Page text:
A friend from Sandestin recently asked Margaret McDowell, ChFC®, AIF®, of Arbor Wealth Management why the firm favors a consumer staples and utilities strategy for their clients. Ms. McDowell responded with a few queries of her own.
“Did you buy a new car this year?”
“No,” my friend replied, “I drive a 2009 that’s in great shape.”
“Did you purchase a new refrigerator this year?”
“No, I haven’t bought a new fridge in a while.”
“Okay,” I said, “now did you purchase food, gas, paper towels or toothpaste this year? And did you pay an electric bill this year?”
We laughed and she said “Of course.”
“So did most other folks,” I said. “Big ticket items come and go, but repeatable consumer staples are goods that folks simply will not do without. New moms are going to buy diapers, and when getting ready for a family barbecue, you’re going to buy ketchup. We all have to buy gas and food,” I continued. “So we seek investment opportunities in companies that produce these types of consumable commodities, or what are called consumer staples.”
“Why did you ask if I paid my electric bill last summer?” my friend asked.
“Well, not many people will go without air conditioning. If you know our Southern climate in August, you’d probably agree that air conditioning is vital in the minds of most residents. So utility companies provide a consumable service that is virtually indispensable and ultimately, one that that folks simply cannot do without. Thus, we like to invest in utilities.”
“That makes sense,” said my friend. “Do these consumer staple and utility companies have to pay dividends for you to choose them for your clients?”
“Yes, our investment strategy almost exclusively includes dividend payers,” I replied. “We want our clients to get paid on a periodic, systematic basis through their stock dividends and bond coupons. So regardless of whether the market rises or slumps or simply goes sideways, they are receiving a tangible reward for being invested.”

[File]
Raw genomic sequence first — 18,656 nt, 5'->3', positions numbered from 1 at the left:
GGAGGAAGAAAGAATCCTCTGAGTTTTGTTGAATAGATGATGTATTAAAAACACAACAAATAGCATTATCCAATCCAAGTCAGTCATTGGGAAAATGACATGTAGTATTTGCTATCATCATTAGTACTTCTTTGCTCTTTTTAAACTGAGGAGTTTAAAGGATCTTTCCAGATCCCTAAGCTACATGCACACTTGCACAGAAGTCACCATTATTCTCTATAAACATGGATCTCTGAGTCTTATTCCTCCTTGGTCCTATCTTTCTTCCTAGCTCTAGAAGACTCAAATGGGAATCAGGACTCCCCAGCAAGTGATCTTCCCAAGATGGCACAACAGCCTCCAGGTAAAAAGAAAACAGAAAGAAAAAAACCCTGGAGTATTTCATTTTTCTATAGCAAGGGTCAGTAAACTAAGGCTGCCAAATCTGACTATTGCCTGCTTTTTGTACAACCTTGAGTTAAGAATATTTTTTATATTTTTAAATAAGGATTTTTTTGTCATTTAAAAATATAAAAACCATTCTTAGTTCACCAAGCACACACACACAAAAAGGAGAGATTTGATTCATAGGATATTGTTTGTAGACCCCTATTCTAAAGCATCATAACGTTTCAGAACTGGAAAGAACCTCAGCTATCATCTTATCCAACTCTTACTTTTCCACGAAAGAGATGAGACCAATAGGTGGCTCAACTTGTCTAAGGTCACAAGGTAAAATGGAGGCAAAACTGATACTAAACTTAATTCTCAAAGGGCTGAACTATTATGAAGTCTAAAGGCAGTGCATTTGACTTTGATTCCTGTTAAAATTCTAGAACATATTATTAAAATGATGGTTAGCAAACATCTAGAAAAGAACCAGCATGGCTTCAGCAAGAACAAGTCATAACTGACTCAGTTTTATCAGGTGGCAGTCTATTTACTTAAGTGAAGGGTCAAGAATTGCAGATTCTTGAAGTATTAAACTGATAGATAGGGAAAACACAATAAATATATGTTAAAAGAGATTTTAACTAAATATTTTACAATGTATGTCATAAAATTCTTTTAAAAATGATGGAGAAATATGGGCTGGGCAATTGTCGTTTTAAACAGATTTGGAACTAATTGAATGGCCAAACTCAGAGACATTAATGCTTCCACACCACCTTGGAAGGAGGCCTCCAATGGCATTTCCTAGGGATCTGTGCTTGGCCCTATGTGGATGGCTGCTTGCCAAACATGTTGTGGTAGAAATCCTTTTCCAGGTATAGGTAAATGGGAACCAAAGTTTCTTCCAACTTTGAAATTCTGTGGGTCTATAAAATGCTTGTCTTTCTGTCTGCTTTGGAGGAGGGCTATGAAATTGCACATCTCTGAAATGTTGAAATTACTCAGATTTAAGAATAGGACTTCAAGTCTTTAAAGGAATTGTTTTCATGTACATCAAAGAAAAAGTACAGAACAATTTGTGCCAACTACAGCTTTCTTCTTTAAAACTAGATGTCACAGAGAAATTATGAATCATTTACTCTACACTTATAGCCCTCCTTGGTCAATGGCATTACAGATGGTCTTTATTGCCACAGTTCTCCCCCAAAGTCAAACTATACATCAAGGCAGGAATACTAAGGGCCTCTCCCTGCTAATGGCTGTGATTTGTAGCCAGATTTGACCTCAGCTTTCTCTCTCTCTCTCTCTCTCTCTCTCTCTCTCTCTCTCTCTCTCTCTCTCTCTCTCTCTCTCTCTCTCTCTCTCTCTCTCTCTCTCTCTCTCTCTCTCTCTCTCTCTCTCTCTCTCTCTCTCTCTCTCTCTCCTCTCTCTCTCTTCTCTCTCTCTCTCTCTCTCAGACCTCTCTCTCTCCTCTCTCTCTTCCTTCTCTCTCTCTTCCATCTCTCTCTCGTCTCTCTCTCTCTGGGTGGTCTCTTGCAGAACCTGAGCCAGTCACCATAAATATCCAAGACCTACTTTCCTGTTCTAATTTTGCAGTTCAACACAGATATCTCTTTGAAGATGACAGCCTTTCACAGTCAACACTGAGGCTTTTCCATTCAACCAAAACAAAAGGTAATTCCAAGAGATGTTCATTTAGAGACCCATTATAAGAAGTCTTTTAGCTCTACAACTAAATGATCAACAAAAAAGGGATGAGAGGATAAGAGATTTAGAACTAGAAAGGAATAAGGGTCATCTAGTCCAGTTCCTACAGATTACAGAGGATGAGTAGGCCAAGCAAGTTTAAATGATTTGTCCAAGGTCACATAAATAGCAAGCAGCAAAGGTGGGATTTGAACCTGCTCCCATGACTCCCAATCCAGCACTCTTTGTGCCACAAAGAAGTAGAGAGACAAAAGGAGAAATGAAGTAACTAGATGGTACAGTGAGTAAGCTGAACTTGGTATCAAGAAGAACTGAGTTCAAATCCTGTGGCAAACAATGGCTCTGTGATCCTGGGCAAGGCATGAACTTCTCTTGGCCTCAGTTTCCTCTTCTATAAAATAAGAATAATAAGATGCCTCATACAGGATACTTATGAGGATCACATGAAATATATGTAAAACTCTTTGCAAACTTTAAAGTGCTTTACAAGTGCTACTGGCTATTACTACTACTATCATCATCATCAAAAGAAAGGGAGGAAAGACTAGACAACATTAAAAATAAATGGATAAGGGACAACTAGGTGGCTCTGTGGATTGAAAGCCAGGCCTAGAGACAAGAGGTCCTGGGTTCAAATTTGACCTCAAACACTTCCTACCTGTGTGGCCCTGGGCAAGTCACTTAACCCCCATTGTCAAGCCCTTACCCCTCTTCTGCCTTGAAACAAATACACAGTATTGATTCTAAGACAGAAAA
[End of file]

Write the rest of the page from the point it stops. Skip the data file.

“Now, naturally we prefer companies that have a track record of share appreciation or growth as well, as we seek a positive total return for our clients. But a majority of our clients, who are retired or nearing retirement, aren’t looking to hit a home run. They are more comfortable with safer gains. With big gains sometimes come big risks.”
“We favor companies that have historically increased their dividend payouts,” I said.
“So it’s possible to get paid from your investments without depleting your principal?” she asked.
“Oh yes,” I said. “We endeavor to continue growing your principal. But meanwhile, regardless of short-term market fluctuations, our clients are getting paid. We can link the dividends to a checking or savings account and have them arrive each month on a designated day. It’s basically a replicated paycheck.”
“What happens when the country hits an economic skid?” she inquired.
“Good question,” I said. “We look for U.S. companies that have broad global appeal and who are successful at marketing to highly populated emerging market countries. The U.S. is certainly a huge market for consumer staple items, but in countries throughout the world, more and more people are achieving middle class status, and can now afford to purchase consumer staple goods.”